Microsoft takes control of Chinese hacking group’s websites
Monday announcedthat he has taken control of several websites used by the Chinese hacking group NICKEL.
This week’s actions are the culmination of a five-year investigation by the Microsoft Threat Intelligence Center (MSTIC) into the hacker group that has targeted governments and private organizations in North America, South America. , in Europe and the Caribbean.
Meanwhile, MSTIC observed that NICKEL used exploits on unpatched vulnerabilities to gain access to targeted accounts. In a blog post, MSTIC explained how the vulnerabilities of choice included Microsoft software:
NICKEL successfully compromises networks with attacks on Internet-accessible web applications running on unpatched Microsoft Exchange and SharePoint. They also attack remote access infrastructures, such as unpatched VPN appliances.
After entering a system, NICKEL would monitor the connected network and wait for the appropriate time to deploy a keylogger. After the compromised credentials were captured, the attackers would then log into the targets’ Microsoft 365 accounts to collect the emails.
After the MSTIC properly documented how this operation worked, it filed petitions with the U.S. District Court for the Eastern District of Virginia to take control of the malicious websites used by NICKEL. It has since redirected traffic to those sites to Microsoft’s own secure servers.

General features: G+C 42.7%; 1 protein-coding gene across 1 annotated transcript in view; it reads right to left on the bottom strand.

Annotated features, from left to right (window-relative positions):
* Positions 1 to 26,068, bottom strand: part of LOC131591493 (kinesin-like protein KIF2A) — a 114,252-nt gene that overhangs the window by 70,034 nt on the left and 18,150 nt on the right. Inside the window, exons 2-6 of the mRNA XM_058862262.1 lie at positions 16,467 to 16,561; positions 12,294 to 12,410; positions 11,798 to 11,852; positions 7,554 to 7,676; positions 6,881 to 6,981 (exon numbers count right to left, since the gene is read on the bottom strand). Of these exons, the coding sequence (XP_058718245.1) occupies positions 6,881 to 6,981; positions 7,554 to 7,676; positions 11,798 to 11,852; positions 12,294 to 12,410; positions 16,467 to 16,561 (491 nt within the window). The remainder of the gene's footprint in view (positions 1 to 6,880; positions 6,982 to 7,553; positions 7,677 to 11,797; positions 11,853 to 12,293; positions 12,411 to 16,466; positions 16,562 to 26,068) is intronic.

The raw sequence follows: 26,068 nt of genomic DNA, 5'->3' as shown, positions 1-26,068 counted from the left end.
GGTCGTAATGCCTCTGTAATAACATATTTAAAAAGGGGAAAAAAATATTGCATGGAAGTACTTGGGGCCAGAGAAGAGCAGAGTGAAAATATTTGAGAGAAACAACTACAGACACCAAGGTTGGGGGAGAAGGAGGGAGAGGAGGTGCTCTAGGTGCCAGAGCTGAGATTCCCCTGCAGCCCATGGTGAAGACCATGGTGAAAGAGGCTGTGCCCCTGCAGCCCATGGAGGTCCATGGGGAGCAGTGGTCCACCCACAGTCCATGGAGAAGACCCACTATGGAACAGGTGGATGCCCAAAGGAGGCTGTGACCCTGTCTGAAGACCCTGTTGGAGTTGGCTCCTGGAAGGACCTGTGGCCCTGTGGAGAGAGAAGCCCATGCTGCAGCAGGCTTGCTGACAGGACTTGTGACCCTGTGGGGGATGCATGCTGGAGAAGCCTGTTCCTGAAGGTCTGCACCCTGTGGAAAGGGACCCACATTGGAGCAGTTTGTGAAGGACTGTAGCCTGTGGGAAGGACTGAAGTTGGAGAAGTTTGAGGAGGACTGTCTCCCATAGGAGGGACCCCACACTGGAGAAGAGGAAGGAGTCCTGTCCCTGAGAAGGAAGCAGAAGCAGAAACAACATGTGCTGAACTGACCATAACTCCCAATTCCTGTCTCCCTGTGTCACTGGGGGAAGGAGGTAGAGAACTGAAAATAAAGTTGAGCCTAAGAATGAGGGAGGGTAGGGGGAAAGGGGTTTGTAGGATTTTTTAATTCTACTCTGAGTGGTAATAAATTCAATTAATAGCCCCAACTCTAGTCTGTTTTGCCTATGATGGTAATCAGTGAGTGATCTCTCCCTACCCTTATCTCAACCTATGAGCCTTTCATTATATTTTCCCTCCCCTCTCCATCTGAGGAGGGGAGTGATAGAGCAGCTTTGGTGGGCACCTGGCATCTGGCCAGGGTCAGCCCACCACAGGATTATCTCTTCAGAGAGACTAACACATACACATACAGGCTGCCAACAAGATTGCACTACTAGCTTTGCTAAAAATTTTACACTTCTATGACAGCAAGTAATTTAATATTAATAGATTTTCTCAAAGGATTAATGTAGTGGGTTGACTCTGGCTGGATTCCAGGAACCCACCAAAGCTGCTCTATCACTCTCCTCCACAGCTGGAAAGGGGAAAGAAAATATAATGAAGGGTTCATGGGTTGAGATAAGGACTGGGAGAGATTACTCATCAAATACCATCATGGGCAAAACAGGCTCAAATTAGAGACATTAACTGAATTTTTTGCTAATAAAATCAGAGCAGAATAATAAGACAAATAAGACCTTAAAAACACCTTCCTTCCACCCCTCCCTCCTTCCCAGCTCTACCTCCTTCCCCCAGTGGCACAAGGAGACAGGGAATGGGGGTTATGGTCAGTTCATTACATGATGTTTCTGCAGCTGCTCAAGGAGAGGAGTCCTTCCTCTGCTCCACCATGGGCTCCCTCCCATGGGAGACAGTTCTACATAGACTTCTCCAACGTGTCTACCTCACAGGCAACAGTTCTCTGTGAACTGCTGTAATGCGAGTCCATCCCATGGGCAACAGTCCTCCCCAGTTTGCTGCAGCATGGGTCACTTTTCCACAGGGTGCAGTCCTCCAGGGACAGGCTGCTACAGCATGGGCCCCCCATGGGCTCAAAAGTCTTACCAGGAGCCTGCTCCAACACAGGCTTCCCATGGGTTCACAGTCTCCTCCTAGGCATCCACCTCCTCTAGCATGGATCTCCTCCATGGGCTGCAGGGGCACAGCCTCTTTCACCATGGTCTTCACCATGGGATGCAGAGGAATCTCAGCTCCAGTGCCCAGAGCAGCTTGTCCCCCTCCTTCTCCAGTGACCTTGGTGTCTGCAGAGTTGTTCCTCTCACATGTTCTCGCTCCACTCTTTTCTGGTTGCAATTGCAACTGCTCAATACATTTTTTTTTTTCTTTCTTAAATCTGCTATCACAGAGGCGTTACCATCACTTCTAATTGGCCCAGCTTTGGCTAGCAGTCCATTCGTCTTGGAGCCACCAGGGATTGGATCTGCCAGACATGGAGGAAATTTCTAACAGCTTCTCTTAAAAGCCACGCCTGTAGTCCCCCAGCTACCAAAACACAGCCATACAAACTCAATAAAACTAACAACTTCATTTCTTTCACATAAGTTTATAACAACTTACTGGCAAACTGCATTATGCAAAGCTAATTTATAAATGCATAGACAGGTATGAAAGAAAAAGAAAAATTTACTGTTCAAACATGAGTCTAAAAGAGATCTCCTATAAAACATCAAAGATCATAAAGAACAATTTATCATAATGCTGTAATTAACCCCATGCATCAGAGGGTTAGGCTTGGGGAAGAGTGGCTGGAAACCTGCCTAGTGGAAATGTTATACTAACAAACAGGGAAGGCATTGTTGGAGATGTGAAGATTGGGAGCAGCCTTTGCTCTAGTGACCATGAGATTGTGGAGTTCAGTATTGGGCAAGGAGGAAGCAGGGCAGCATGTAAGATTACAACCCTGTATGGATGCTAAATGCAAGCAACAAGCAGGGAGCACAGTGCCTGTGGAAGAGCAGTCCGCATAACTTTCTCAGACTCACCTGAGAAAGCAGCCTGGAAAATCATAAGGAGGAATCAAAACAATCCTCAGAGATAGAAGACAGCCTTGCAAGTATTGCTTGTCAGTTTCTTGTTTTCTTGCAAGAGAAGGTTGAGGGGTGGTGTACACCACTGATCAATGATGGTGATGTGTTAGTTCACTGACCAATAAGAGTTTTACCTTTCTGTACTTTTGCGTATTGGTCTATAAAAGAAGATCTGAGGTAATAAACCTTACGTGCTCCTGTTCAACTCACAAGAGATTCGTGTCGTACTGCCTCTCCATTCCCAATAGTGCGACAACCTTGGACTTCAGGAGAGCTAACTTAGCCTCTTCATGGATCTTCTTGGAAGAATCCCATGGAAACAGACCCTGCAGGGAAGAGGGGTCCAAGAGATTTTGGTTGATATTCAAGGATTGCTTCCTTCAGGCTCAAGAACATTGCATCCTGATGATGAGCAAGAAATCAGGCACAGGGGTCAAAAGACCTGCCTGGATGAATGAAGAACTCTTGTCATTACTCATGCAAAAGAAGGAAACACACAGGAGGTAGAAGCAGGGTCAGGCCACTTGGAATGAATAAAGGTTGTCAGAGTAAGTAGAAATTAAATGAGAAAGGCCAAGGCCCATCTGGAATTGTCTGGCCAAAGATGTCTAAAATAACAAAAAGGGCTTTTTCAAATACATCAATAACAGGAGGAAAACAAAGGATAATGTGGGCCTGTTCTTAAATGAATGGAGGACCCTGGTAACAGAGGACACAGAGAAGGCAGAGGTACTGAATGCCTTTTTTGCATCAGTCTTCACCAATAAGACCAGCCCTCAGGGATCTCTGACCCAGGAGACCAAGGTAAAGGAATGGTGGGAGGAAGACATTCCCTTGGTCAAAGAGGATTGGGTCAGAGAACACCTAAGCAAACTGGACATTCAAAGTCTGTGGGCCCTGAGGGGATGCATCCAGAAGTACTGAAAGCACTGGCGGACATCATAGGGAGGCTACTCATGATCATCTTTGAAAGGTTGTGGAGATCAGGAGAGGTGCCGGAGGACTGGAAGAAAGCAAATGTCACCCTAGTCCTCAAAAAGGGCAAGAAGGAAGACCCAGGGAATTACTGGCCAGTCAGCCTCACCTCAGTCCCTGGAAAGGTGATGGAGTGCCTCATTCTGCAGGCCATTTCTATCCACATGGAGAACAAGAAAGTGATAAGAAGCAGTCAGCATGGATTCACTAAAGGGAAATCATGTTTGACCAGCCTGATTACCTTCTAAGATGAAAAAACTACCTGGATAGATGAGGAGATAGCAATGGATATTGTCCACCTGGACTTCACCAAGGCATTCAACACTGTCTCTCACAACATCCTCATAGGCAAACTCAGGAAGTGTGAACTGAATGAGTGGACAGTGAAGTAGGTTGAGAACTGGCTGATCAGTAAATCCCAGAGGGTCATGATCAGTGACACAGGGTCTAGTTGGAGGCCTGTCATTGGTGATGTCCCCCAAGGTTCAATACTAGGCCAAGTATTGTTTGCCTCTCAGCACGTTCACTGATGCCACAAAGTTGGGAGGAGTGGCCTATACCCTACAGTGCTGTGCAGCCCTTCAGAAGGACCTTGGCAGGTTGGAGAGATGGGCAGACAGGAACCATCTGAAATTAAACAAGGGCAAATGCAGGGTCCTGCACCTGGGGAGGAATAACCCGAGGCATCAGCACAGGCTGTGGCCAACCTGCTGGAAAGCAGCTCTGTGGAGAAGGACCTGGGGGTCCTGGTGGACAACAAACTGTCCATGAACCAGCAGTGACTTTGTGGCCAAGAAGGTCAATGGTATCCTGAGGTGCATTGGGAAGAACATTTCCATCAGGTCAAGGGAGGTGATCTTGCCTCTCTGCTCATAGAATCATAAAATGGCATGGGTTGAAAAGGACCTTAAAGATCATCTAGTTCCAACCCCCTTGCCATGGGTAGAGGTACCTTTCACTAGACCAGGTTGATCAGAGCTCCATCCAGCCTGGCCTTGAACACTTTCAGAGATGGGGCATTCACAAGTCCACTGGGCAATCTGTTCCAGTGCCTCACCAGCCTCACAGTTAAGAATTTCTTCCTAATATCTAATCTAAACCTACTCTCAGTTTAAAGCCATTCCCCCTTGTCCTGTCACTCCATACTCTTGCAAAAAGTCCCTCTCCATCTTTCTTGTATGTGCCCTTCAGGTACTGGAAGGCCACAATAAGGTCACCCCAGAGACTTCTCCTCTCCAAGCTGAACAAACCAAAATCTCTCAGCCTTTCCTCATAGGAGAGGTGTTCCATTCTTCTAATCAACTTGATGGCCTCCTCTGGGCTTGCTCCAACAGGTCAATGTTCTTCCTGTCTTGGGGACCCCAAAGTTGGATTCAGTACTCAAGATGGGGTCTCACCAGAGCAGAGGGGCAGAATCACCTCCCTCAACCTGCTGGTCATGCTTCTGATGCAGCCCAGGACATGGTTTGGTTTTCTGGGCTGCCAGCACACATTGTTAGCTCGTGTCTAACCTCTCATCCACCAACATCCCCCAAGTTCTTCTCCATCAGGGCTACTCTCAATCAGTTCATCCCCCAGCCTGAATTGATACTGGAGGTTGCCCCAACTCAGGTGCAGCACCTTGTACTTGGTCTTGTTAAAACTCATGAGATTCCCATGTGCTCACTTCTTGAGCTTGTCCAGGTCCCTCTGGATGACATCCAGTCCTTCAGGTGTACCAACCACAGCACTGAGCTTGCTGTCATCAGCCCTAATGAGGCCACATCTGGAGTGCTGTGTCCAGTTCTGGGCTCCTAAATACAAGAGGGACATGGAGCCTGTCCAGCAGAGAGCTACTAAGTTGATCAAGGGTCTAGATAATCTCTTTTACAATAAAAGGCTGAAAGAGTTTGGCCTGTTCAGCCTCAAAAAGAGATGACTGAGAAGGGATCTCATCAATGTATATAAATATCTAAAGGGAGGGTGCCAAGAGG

Tom Burt, vice president of Microsoft’s Customer Security & Trust division, said the recent withdrawal will not stop NICKEL’s global cybercrime business, but will give Microsoft and others some length. ahead of how to counter their moves.
“Taking control of malicious websites and redirecting traffic from those sites to Microsoft’s secure servers will help us protect existing and future victims while learning more about Nickel’s business,” said Burt.
in a blog post.
He also praised MSTIC’s legal approach to tackling global cybercrime networks, saying the group’s legal actions to date include 24 lawsuits that have resulted in the removal or seizure of more than 10,000 malicious websites. .
And, while the actions of companies like Microsoft are helping to mitigate the damage that rings like NICKEL can inflict, Burt says the public and private sectors need to do more to slow the rising tide of nation-state and cyber groups. -rings. “We need industry, governments, civil society and others to come together and build a new consensus on what is and is not appropriate behavior in cyberspace.”
For users who remain immune to specific NICKEL attack models, Microsoft recommends that patches be a top priority for IT. The MSTIC described other security measures, including:
- Block legacy protocols in Azure Active Directory (especially those associated with Exchange web services).
- Enabling multi-factor authentication not only for Microsoft 365 credentials, but also for all personal and corporate email accounts used.
- Monitoring and blocking of incoming traffic from anonymous sources.
- Using additional protections, such as Microsoft Authenticator, to further secure user accounts.